Amelia Greenwald earned her nursing degree in 1908 before helping create the Pensacola Sanatorium in Florida. She moved to New York in 1914, befriending Henrietta Szold while continuing her nursing studies. During World War I, she joined the American Expeditionary Forces, administrating several hospitals in France and creating the first American hospital in Coblenz, Germany. In 1919 she became head of the National Council of Jewish Women’s Farm Women Program, ensuring that families in isolated areas had support and education. By 1923 she was back in Europe, creating the Jewish Nurses’ Training School in Warsaw. Upon Greenwald’s return to the United States, she served with the National Council’s Department of Farm and Rural Work before becoming director of the Nurses’ Training School at Rothschild Hospital in 1932.
As an international public health nurse during World War I and between the wars, Amelia Greenwald was a leader in the field of public health.
Greenwald was born in Gainesville, Alabama, on March 1, 1881, to Joseph Greenwald (a grain dealer and mayor) and Elisha (Elise Haas) Greenwald, German Jewish immigrants who married in Memphis, Tennessee. She was the youngest of eight children: Isaac, Carrie, Jake, Morris, Sylvester, Julian, and Isadore. On her father’s knee, Greenwald listened to stories of the Confederate nurses during the Civil War and knew that she wanted to became a trained nurse.
After her debut into society, Greenwald entered Touro Infirmary Training School for Nurses in New Orleans, Louisiana, and graduated in 1908. In 1909, she helped to organize the Pensacola Sanitarium in Pensacola, Florida. After working in a hospital in North Carolina, she moved to Baltimore in 1913 to attend a postgraduate course in psychiatric nursing at Phipps Clinic at Johns Hopkins University.
In 1914, Greenwald came to New York, where she met Henrietta Szold, who introduced her to Zionist ideas. Deciding that she would prefer to work among her own people, she took private tutoring in Hebrew, Yiddish, and Jewish history while attending the nursing program at Columbia University Teachers College. After her graduation from Columbia, she worked for Metropolitan Life Insurance Company and then directed the New Jersey Public Health Association in Long Branch, New Jersey, from 1916 until she accepted overseas service with the American Expeditionary Forces (American Red Cross pin number 5532) during World War I. Stationed in France, Greenwald served as acting chief nurse of a hospital in Verdun and as night superintendent of a hospital in Savoy. She assisted German war brides and helped establish the first American hospital, at Coblenz, Germany. For her service at Meuse-Argonne Defensive Sector, she applied for and received the Victory Medal. She maintained her membership in the American Legion throughout her life.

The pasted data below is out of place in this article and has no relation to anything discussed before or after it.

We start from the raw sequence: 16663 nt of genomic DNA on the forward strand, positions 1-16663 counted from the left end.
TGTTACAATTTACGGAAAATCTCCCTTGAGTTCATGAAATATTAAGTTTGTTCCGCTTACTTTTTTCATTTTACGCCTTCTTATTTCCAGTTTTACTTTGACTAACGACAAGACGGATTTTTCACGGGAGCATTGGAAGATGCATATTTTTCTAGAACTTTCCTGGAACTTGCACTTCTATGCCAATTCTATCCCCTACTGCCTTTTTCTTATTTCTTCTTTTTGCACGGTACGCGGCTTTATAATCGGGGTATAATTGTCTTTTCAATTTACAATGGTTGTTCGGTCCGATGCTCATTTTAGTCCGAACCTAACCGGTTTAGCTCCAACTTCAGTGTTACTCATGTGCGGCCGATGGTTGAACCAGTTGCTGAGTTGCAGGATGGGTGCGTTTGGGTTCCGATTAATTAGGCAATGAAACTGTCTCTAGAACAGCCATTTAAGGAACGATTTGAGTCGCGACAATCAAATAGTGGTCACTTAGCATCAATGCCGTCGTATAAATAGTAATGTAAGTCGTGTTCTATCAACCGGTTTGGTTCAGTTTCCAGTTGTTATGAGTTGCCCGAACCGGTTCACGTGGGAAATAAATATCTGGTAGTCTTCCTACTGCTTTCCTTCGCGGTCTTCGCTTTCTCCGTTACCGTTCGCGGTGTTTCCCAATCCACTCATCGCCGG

In October 1919, the National Council of Jewish Women asked Greenwald to head its farm women program. In 1923, she established the Jewish Nurses’ Training School at the Jewish Hospital in Warsaw, using the New York State university nursing curriculum. For four years, she trained leadership staff. The school received international accolades, and Greenwald was decorated with the Polish Golden Cross of Merit. She is remembered in Warsaw not only as a leader in public health but also as the first woman driver in Poland.
After returning to the United States, Greenwald worked in Miami and again in New York with the National Council’s Department of Farm and Rural Work. In 1932, she was the director of the Nurse’s Training School at Rothschild Hospital (Hadassah).
Although unmarried, Greenwald adopted her fifteen-year-old cousin Liselotte Levy to save the girl from Nazism. She called Liselotte her “greatest blessing.”
Amelia Greenwald died on January 1, 1966, and was interred in Beth Israel Cemetery, Meridian, Mississippi.
Greenwald, Amelia. Nursing Education in Poland: International Aspects of Nursing Education (1925);
Kahn, Catherine. “From the Archives.” Tourovues (Fall 1992): 24–27;
Mayer, Susan L. “Amelia Greenwald: Pioneer in International Public Health.” Nursing and Health Care 15 (1994): 74–78, and “The Jewish Experience in Nursing in America: 1881 to 1955.” Ed.D. diss., Columbia University Teachers College, 1996.
Sokoloff, Leon. “Amelia Greenwald (1881–1966): Pioneer American-Jewish Nurse.” Korot (1993–1994): 92–101;
Turitz, Leo. “Amelia Greenwald (1881–1966).” American Jewish Archives 37 (November 1985): 291–292.